March 5, 2011

039 Rhodiola rosea [23 Nov 2009]

Rhodiola is a medicinal herb that is growing in popularity in North America but has centuries of traditional use in Siberia, Scandinavia and Iceland, from the Vikings to KGB agents and modern Russian athletes. There is even an old saying in Siberia that “those who drink Rhodiola tea will live more than 100 years”. While science has not yet proven this claim, modern research is finding very interesting properties for this herb.

First, Rhodiola is an adaptogen, meaning that it helps the body to deal with stress by balancing hormones and neurotransmitters. It is particularly supportive of the adrenal glands and has been shown to increase production of the relaxing neurotransmitter serotonin and the excitatory neurotransmitters dopamine and norepinephrine. At the same time, it reduces the levels of cortisol which increases muscle breakdown.

Secondly, Rhodiola can increase energy and endurance. It has been clinically shown to increase ATP and creatine phosphate, both energy sources for muscles. Animal studies showed more efficient use of glycogen stores under prolonged exercise.

Thirdly, Rhodiola helps with mental performance under conditions of fatigue and stress. A double blind study in Armenia of 56 physicians on two weeks of night duty found those using Rhodiola experienced 50% less mental fatigue. Another Russian double blind study of 40 medical students during exam time found the Rhodiola users reported less mental fatigue and actually scored 8% higher in their exams.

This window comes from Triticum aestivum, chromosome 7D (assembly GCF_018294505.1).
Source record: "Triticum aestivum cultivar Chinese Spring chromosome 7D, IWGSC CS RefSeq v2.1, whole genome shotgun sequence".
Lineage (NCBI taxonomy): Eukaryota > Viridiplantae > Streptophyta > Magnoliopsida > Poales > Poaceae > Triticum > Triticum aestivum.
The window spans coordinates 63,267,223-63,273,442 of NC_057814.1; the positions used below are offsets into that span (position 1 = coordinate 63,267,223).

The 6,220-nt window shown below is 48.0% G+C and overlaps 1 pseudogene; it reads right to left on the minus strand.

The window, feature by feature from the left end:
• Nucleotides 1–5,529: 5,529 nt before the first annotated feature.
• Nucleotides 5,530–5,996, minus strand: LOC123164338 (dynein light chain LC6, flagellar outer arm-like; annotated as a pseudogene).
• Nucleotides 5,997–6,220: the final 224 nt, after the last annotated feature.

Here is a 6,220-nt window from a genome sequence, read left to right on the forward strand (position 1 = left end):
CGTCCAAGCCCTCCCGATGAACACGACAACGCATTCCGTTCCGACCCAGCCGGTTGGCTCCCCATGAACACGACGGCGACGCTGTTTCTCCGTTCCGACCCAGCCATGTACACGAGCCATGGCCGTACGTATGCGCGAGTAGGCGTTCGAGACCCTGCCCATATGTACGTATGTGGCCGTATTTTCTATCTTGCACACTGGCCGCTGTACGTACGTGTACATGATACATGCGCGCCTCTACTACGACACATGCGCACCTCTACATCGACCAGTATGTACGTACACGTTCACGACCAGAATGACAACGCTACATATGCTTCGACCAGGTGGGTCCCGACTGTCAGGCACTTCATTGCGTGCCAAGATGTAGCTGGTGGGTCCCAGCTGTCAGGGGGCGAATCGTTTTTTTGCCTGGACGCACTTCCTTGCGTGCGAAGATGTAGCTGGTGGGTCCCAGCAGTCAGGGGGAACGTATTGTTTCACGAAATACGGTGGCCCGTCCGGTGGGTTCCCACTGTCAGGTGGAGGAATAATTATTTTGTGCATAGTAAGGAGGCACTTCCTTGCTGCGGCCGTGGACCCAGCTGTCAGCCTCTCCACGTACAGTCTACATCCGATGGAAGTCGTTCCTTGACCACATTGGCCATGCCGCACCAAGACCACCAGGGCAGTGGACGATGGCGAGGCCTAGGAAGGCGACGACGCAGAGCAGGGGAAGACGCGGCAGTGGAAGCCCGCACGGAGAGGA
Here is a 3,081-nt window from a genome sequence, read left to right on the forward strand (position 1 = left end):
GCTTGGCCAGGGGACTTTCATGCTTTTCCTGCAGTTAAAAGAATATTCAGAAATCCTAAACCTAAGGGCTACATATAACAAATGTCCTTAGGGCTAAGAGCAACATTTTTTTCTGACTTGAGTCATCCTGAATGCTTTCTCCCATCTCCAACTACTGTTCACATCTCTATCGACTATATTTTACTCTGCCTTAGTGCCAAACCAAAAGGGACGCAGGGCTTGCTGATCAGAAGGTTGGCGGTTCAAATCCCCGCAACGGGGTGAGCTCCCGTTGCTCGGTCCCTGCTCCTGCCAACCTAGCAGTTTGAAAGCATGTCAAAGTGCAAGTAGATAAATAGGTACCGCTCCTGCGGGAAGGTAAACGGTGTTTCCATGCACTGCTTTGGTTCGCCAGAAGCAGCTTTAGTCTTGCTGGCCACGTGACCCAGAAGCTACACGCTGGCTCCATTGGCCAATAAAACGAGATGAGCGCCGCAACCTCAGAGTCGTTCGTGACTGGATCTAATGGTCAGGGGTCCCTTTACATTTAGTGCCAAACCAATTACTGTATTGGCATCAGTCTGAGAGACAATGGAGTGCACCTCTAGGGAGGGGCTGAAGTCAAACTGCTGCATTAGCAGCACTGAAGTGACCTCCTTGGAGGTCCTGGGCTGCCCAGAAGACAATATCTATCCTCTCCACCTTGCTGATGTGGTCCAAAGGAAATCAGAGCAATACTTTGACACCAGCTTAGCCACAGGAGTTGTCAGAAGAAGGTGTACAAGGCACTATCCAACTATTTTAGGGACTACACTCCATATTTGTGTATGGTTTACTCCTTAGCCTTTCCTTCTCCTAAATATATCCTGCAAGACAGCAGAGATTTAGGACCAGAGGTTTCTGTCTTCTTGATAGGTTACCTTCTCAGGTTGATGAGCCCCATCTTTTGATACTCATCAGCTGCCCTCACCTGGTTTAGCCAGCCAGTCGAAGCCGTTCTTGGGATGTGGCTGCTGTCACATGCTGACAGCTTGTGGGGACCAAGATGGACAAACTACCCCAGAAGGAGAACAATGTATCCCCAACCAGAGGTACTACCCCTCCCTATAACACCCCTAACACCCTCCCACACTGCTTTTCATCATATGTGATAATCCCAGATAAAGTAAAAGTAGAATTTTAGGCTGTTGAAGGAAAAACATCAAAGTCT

In addition to promoting longevity, reducing stress, increasing energy, reducing fatigue, and increasing mental alertness, Rhodiola is also used to improve sleep, improve mild depression, enhance sexual function in both men and women, and prevent high altitude sickness.

Another unique property of Rhodiola among adaptogens is the rapidity of its effect. Users may notice benefits as early as the first dose, compared with several weeks for other adaptogens such as Siberian ginseng.

Rhodiola has an exceptionally low toxicity. No serious adverse effects have been reported in clinical trials. Safety of Rhodiola for pregnant or breastfeeding women has not been established. People with schizophrenia and bipolar disorder are advised to use it with caution because of its stimulating effects. It may cause drowsiness in people taking SSRIs and SNRIs; and should not be used by people taking MAOIs.

Of the 200 species of Rhodiola, only R. rosea is known to have the active phytochemicals rosavin, rosin and rosarin. Best results have been found with 100-300 mg of a 3% standardized extract taken prior to periods of activity.

This article is intended for educational purposes only; for medical advice consult your licensed health practitioner.

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